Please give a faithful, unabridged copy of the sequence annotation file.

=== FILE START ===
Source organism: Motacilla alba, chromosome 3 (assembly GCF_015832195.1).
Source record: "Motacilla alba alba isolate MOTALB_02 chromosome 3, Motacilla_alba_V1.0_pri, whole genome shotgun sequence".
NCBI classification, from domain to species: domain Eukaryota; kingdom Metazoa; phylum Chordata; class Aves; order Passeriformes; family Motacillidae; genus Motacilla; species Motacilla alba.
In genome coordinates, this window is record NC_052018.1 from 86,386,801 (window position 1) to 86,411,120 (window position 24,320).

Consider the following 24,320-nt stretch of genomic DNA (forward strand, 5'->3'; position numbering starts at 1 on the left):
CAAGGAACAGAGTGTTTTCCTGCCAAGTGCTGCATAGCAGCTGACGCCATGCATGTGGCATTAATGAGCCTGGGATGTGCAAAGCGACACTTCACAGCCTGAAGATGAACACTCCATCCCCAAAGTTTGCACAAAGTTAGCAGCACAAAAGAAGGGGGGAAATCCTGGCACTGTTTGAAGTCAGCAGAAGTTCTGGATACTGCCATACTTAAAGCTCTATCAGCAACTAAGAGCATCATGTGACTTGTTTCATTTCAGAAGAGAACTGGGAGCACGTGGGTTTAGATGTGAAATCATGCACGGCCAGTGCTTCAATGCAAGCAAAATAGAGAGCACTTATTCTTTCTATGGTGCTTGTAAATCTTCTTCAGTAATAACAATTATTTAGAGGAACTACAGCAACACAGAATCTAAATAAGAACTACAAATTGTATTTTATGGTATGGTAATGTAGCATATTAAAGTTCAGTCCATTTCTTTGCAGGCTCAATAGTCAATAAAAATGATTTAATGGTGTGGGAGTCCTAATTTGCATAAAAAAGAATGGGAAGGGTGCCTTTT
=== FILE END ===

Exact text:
Source organism: Motacilla alba, chromosome 3 (assembly GCF_015832195.1).
Source record: "Motacilla alba alba isolate MOTALB_02 chromosome 3, Motacilla_alba_V1.0_pri, whole genome shotgun sequence".
NCBI classification, from domain to species: domain Eukaryota; kingdom Metazoa; phylum Chordata; class Aves; order Passeriformes; family Motacillidae; genus Motacilla; species Motacilla alba.
In genome coordinates, this window is record NC_052018.1 from 86,386,801 (window position 1) to 86,411,120 (window position 24,320).

Consider the following 24,320-nt stretch of genomic DNA (forward strand, 5'->3'; position numbering starts at 1 on the left):
CAAGGAACAGAGTGTTTTCCTGCCAAGTGCTGCATAGCAGCTGACGCCATGCATGTGGCATTAATGAGCCTGGGATGTGCAAAGCGACACTTCACAGCCTGAAGATGAACACTCCATCCCCAAAGTTTGCACAAAGTTAGCAGCACAAAAGAAGGGGGGAAATCCTGGCACTGTTTGAAGTCAGCAGAAGTTCTGGATACTGCCATACTTAAAGCTCTATCAGCAACTAAGAGCATCATGTGACTTGTTTCATTTCAGAAGAGAACTGGGAGCACGTGGGTTTAGATGTGAAATCATGCACGGCCAGTGCTTCAATGCAAGCAAAATAGAGAGCACTTATTCTTTCTATGGTGCTTGTAAATCTTCTTCAGTAATAACAATTATTTAGAGGAACTACAGCAACACAGAATCTAAATAAGAACTACAAATTGTATTTTATGGTATGGTAATGTAGCATATTAAAGTTCAGTCCATTTCTTTGCAGGCTCAATAGTCAATAAAAATGATTTAATGGTGTGGGAGTCCTAATTTGCATAAAAAAGAATGGGAAGGGTGCCTTTT